AI Remaking Humanism?

FUCE Summer School
1-5 July 2024


European Federation of Catholic Universities

The fifth edition of the summer school ‘European Humanism in the Making’ of the Federation of Catholic Universities in Europe and Lebanon (FUCE), coordinated by the University Centre Saint-Ignatius Antwerp (UCSIA), will take place on the campus of the Catholic University of Lille (UCL) from Monday July 1st until Friday, July 5th 2024.

After 4 editions, of which 3 were hosted by the LUMSA university of Rome (in 2019 & 2022 in Gubbio and in 2023 in Palermo) and 1 was held online (in 2021) another member institute of the FUCE takes over to host the upcoming 3 editions.

Up till now 85 (2nd and 3rd year) bachelor students from about 30 member universities participated in this international exchange, reflecting with their peers from Lebanon, the EU and wider Europe, on the cultural, religious and philosophical foundations of the European project as a basis to rethink its future.

Each year a selection of students voice their concerns and hopes for Europe in a public (online) panel debate ‘MyEurope’.

The idea for this project was born from the concern that students’ sense of belonging to Europe is more than diffuse. Euroscepticism and amnesia of the history of European integration and the values that forge European identity requires us to clarify what makes the specificity of the European spirit.
To re-boost Europhilia as an antidote against widespread Europhobia, Europeans have to reconsider anew those structural ingredients and conquests that have been the driving pillars of European life, one such pillar being humanism.

Inspired by the appeal made by Pope Francis, on accepting the Charlemagne Prize in May 2016, for the recovery of a lost – or maybe never fully recognized – ‘soul’ of Europe, based on the agenda for a new humanism resulting from historical knowledge and the ethical recollection that it can foster collectively, the course programme is entitled ‘European Humanism in the Making’. In doing so it wants to address his question “What happened to humanist Europe, the defender of human rights, democracy and freedom?” and take it further to tap into historical roots as bearers of future prospects for the European project.


The course content of this interdisciplinary five-day programme was developed by a team of 5 professors (Sarah Durelle-Marc from UCL, Peter Hanenberg from the Catholic University of Lisbon, Ali Mostfa from the Catholic University of Lyon, Michael Shortall from St.-Patrick’s Pontifical University, Maynooth, Ireland and Fernando Ariza from CEU San Pablo in Madrid) and consists of five courses (for each course an additional guest speaker is invited) structured in two parts:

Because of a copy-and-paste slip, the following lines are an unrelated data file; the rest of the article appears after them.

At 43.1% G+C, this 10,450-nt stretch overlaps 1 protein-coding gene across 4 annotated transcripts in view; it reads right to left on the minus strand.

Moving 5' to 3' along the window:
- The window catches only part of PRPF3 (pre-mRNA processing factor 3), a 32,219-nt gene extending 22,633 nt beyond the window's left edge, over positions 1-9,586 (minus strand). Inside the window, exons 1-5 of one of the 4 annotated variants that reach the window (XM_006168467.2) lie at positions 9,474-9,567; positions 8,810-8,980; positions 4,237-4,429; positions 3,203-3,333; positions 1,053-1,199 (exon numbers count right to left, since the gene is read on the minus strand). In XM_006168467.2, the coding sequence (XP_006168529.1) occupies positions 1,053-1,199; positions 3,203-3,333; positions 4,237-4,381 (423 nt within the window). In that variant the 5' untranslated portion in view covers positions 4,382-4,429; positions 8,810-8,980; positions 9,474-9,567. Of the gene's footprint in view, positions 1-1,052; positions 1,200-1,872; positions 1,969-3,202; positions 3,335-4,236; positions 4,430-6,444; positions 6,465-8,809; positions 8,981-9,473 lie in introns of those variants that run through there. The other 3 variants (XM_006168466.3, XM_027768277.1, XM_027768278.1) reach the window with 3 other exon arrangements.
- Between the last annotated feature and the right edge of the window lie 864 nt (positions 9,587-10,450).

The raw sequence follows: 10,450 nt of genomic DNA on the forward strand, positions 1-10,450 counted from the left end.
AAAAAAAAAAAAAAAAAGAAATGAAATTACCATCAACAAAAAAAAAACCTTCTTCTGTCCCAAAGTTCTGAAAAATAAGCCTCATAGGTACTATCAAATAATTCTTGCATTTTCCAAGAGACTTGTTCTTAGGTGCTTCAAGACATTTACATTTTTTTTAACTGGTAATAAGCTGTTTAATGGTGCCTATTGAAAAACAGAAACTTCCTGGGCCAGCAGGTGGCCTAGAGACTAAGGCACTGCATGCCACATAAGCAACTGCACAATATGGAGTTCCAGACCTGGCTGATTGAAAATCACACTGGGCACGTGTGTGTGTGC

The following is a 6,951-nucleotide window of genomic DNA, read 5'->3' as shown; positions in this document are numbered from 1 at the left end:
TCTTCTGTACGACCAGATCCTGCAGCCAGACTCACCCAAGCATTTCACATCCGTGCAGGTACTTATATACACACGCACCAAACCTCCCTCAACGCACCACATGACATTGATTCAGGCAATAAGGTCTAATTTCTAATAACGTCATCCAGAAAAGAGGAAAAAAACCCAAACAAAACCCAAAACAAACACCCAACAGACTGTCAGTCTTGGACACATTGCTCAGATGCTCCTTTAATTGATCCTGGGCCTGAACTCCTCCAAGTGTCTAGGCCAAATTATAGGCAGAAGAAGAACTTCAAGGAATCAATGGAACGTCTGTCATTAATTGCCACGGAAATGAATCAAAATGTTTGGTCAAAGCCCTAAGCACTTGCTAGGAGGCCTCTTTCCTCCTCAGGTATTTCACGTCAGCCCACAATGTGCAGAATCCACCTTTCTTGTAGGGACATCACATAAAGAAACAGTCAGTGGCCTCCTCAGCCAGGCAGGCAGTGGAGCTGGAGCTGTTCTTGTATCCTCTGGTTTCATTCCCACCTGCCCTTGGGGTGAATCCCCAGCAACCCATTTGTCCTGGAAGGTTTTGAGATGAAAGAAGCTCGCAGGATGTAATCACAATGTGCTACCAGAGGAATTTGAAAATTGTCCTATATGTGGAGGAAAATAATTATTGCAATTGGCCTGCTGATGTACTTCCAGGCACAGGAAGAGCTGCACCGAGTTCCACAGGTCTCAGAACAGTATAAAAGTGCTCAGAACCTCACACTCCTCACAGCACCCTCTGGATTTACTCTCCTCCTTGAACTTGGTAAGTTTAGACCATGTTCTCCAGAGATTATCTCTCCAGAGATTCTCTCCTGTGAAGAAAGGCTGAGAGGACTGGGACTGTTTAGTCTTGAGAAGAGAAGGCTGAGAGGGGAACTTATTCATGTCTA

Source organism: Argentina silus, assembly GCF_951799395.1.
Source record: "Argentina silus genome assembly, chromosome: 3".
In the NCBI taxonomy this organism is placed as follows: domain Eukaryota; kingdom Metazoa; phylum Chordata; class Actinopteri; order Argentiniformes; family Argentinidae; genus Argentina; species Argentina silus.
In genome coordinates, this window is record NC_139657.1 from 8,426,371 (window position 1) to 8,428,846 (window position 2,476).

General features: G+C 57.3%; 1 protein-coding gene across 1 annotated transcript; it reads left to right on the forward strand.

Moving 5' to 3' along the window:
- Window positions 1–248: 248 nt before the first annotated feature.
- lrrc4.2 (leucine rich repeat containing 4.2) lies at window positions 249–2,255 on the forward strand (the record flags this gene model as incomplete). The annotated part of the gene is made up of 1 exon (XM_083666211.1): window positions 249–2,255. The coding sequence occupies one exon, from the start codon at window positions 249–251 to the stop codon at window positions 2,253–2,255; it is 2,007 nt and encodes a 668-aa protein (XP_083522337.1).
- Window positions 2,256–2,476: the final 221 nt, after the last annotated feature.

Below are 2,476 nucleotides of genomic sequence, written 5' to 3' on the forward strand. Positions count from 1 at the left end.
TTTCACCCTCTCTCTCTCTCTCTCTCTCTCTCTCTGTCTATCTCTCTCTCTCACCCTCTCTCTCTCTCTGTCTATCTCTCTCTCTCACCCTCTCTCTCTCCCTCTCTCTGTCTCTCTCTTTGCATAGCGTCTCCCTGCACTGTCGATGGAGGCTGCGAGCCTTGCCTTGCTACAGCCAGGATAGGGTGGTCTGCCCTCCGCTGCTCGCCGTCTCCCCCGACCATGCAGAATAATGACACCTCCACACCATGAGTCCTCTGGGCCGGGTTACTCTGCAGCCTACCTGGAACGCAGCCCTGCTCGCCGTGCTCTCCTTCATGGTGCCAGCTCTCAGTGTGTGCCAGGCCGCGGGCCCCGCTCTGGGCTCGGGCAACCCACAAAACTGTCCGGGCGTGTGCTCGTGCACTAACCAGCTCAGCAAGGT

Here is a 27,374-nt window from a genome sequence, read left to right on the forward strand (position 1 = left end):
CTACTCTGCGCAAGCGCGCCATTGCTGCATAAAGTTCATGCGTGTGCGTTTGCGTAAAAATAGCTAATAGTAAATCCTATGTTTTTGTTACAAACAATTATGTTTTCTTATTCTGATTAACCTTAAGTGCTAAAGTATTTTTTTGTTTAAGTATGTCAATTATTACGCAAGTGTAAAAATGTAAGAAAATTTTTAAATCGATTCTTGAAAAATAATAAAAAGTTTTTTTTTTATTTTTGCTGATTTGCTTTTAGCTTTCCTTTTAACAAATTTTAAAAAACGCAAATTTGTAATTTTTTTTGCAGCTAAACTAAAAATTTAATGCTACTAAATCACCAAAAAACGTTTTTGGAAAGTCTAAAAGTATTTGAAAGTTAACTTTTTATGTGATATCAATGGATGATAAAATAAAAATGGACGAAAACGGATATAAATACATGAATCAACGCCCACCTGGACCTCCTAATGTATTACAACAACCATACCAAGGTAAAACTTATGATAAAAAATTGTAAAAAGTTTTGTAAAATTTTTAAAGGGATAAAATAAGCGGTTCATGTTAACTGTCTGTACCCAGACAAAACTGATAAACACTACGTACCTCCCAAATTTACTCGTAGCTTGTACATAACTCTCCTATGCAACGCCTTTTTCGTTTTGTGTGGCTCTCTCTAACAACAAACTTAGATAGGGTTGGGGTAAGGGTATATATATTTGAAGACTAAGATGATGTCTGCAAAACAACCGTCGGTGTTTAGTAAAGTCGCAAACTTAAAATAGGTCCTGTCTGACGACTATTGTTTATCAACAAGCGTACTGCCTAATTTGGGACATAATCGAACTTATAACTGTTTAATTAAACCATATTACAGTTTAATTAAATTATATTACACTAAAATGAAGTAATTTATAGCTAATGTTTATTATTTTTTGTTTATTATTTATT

PART I – Historical and Cultural Roots: Implications for Europe Today
I. Contribution of History to European Consciousness
II. Literature, the Arts, Translation and European Identity
III. European Enlightenment and the Islamic Heritage

PART II – Social and Political Construction: Implications for the Future of Europe
IV. European Social Humanism
V. Creative Leadership & Civic Engagement in Action

Opening lecture by Thierry Magnin

Each year a specific theme is put to the fore and presented in the public opening lecture (that can also be attended online) by an invited keynote speaker. After foregoing topics on conflicting memories between East and West and the future of Europe challenged by migration, this year’s focus is on the way new technologies influence humanist values under the title ‘AI remaking of European humanism?’. It will be introduced by Thierry Magnin, doctor in theology and physics, rector for the humanities at UCL and former president of FUCE, co-author (with Pierre Giorgini) of ‘Vers une civilization de l’algorthme? Un regard chrétien sur un défi éthique’ (Bayard, 2021)

The very fast development of numerical and AI systems induces a deep change in the mentalities and job practice today. Relations to reality, to others and to ourselves are strongly impacted in the era of algorithmic society. The aim of this talk is to precise these changes, to find how to be free when working and living with intelligent machines and to serve the common good in society. Differences between human intelligence and AI will be addressed.

Student Testimonials



University Centre Saint-Ignatius Antwerp


European Federation of Catholic Universities


Barbara Segaert
Project Coordinator UCSIA
Europe & Solidarity
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Prinsstraat 14
B-2000 Antwerpen
Tel. +32 (0)3 265 49 60
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